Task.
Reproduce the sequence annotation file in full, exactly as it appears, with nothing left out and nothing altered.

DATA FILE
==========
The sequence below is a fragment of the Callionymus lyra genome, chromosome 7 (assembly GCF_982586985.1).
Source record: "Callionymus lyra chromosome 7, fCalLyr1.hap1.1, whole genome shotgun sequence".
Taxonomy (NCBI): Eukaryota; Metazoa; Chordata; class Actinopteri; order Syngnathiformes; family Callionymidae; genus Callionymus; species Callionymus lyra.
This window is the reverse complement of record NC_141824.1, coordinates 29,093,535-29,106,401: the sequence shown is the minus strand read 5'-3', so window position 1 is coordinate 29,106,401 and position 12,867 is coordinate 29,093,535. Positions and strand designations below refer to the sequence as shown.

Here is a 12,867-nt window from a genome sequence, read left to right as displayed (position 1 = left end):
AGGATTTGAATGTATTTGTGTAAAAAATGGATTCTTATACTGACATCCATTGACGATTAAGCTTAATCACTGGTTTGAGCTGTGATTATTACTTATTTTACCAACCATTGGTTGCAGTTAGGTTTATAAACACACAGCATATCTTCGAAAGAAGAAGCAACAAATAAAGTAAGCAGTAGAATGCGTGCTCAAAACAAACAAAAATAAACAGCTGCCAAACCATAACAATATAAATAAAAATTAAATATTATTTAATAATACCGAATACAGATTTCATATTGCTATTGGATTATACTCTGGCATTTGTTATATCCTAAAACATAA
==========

The sequence below is a fragment of the Callionymus lyra genome, chromosome 7 (assembly GCF_982586985.1).
Source record: "Callionymus lyra chromosome 7, fCalLyr1.hap1.1, whole genome shotgun sequence".
Taxonomy (NCBI): Eukaryota; Metazoa; Chordata; class Actinopteri; order Syngnathiformes; family Callionymidae; genus Callionymus; species Callionymus lyra.
This window is the reverse complement of record NC_141824.1, coordinates 29,093,535-29,106,401: the sequence shown is the minus strand read 5'-3', so window position 1 is coordinate 29,106,401 and position 12,867 is coordinate 29,093,535. Positions and strand designations below refer to the sequence as shown.

Here is a 12,867-nt window from a genome sequence, read left to right as displayed (position 1 = left end):
AGGATTTGAATGTATTTGTGTAAAAAATGGATTCTTATACTGACATCCATTGACGATTAAGCTTAATCACTGGTTTGAGCTGTGATTATTACTTATTTTACCAACCATTGGTTGCAGTTAGGTTTATAAACACACAGCATATCTTCGAAAGAAGAAGCAACAAATAAAGTAAGCAGTAGAATGCGTGCTCAAAACAAACAAAAATAAACAGCTGCCAAACCATAACAATATAAATAAAAATTAAATATTATTTAATAATACCGAATACAGATTTCATATTGCTATTGGATTATACTCTGGCATTTGTTATATCCTAAAACATAA